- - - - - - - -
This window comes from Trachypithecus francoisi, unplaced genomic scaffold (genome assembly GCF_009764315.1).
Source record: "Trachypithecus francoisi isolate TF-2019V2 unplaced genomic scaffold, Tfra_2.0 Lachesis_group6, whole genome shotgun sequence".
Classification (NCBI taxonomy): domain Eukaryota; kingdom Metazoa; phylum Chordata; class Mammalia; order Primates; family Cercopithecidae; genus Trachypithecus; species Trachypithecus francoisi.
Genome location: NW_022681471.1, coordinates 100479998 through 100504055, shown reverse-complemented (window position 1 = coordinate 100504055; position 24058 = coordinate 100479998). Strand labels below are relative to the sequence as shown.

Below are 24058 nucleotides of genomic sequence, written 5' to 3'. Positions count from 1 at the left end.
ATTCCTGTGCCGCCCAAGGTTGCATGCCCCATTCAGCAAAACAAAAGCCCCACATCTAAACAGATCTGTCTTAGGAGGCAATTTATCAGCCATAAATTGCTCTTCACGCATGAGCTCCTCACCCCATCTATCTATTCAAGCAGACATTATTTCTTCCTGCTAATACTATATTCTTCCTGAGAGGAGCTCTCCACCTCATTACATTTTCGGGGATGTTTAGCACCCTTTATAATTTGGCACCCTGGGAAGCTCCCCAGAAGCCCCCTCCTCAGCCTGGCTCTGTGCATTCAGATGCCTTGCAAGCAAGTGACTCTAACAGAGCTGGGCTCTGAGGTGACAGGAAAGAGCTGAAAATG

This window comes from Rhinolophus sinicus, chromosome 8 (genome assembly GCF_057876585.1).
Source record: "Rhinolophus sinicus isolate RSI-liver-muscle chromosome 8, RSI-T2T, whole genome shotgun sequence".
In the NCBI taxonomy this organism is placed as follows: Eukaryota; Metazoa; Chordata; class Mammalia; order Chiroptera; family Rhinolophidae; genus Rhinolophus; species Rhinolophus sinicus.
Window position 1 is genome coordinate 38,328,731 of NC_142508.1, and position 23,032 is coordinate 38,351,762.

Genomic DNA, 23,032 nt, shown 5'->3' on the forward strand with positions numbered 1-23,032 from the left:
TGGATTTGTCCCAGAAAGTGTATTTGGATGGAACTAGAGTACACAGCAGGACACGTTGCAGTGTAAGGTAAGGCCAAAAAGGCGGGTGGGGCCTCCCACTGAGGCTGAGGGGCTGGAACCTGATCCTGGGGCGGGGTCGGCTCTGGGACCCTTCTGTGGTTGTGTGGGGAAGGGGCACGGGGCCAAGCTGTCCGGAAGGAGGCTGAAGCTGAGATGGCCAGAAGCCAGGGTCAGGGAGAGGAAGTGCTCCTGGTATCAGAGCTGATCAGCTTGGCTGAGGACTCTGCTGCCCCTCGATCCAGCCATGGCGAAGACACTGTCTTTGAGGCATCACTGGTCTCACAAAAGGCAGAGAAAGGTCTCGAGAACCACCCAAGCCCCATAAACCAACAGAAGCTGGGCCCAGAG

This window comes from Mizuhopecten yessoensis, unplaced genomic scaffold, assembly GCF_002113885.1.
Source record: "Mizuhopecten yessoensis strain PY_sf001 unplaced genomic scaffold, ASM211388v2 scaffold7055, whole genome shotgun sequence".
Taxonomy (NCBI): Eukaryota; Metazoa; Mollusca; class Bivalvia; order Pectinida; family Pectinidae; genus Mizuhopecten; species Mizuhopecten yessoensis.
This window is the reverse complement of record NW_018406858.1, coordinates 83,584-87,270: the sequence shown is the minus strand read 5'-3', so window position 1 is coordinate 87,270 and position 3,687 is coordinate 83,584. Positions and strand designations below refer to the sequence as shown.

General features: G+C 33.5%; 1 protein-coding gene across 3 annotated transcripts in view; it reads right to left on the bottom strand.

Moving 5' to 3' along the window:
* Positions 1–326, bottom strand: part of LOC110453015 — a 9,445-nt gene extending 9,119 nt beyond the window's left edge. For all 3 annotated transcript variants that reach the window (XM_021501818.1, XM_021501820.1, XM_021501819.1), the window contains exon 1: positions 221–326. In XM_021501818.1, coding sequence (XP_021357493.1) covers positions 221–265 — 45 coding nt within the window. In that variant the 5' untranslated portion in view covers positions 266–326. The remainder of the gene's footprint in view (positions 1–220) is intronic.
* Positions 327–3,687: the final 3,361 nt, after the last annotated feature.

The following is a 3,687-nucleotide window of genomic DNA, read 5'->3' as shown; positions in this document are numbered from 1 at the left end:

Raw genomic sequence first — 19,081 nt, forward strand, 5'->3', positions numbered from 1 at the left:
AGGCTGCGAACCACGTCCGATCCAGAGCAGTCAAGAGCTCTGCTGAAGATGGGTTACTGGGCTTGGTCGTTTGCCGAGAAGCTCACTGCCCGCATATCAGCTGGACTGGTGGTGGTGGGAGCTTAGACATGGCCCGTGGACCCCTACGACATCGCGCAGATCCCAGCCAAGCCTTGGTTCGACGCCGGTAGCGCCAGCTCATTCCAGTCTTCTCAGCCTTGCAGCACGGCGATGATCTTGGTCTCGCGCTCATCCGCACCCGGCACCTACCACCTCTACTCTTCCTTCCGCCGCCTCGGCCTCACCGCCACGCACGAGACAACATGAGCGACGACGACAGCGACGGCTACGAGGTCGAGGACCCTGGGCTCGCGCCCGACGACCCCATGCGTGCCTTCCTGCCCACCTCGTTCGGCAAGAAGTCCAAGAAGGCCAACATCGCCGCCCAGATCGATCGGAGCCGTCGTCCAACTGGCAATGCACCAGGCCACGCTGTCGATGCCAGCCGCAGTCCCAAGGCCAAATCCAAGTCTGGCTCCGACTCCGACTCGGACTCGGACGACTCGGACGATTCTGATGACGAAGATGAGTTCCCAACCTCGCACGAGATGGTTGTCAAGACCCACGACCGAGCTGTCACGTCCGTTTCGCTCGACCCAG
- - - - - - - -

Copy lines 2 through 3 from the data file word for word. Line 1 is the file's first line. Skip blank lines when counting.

Source record: "Trachypithecus francoisi isolate TF-2019V2 unplaced genomic scaffold, Tfra_2.0 Lachesis_group6, whole genome shotgun sequence".
Classification (NCBI taxonomy): domain Eukaryota; kingdom Metazoa; phylum Chordata; class Mammalia; order Primates; family Cercopithecidae; genus Trachypithecus; species Trachypithecus francoisi.